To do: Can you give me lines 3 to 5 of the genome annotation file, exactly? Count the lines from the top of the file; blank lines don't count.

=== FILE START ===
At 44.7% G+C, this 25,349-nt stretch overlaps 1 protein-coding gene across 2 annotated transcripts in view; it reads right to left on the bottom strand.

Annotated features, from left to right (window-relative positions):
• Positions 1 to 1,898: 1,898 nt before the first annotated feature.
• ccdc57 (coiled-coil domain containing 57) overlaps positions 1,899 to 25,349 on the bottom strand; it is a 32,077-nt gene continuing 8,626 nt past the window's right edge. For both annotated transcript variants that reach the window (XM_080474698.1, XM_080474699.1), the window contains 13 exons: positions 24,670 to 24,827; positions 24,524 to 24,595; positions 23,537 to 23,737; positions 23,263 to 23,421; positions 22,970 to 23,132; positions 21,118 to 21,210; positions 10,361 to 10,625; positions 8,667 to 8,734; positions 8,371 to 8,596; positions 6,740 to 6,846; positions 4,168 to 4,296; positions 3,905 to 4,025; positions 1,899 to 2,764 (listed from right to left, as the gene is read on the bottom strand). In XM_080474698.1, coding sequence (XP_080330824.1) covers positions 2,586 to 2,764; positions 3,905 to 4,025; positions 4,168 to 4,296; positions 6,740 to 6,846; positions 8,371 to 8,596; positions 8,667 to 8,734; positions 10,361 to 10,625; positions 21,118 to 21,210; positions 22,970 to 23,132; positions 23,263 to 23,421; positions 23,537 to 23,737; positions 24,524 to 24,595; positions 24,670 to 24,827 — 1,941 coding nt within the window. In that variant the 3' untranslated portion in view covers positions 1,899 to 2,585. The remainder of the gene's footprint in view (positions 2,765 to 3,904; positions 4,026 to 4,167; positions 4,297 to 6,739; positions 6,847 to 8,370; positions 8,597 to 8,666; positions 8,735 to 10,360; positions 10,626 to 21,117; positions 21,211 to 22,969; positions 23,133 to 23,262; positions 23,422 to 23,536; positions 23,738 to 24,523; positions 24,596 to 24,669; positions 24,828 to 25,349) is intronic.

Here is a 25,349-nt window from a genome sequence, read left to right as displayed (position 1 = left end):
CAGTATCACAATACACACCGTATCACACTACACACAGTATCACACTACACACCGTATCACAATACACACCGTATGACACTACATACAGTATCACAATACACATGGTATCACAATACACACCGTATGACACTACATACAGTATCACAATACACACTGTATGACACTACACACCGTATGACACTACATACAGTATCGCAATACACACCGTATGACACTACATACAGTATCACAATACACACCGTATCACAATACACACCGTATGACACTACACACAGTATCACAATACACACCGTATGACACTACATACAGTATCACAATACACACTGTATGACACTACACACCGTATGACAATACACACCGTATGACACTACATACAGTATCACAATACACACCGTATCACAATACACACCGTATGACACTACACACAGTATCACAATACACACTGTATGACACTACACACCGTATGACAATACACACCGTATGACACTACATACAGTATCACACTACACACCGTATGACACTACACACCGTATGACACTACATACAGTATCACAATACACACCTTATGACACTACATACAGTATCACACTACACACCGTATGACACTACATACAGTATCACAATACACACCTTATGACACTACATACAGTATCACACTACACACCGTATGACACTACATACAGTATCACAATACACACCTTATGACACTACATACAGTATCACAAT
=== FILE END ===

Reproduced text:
• Positions 1 to 1,898: 1,898 nt before the first annotated feature.
• ccdc57 (coiled-coil domain containing 57) overlaps positions 1,899 to 25,349 on the bottom strand; it is a 32,077-nt gene continuing 8,626 nt past the window's right edge. For both annotated transcript variants that reach the window (XM_080474698.1, XM_080474699.1), the window contains 13 exons: positions 24,670 to 24,827; positions 24,524 to 24,595; positions 23,537 to 23,737; positions 23,263 to 23,421; positions 22,970 to 23,132; positions 21,118 to 21,210; positions 10,361 to 10,625; positions 8,667 to 8,734; positions 8,371 to 8,596; positions 6,740 to 6,846; positions 4,168 to 4,296; positions 3,905 to 4,025; positions 1,899 to 2,764 (listed from right to left, as the gene is read on the bottom strand). In XM_080474698.1, coding sequence (XP_080330824.1) covers positions 2,586 to 2,764; positions 3,905 to 4,025; positions 4,168 to 4,296; positions 6,740 to 6,846; positions 8,371 to 8,596; positions 8,667 to 8,734; positions 10,361 to 10,625; positions 21,118 to 21,210; positions 22,970 to 23,132; positions 23,263 to 23,421; positions 23,537 to 23,737; positions 24,524 to 24,595; positions 24,670 to 24,827 — 1,941 coding nt within the window. In that variant the 3' untranslated portion in view covers positions 1,899 to 2,585. The remainder of the gene's footprint in view (positions 2,765 to 3,904; positions 4,026 to 4,167; positions 4,297 to 6,739; positions 6,847 to 8,370; positions 8,597 to 8,666; positions 8,735 to 10,360; positions 10,626 to 21,117; positions 21,211 to 22,969; positions 23,133 to 23,262; positions 23,422 to 23,536; positions 23,738 to 24,523; positions 24,596 to 24,669; positions 24,828 to 25,349) is intronic.

Here is a 25,349-nt window from a genome sequence, read left to right as displayed (position 1 = left end):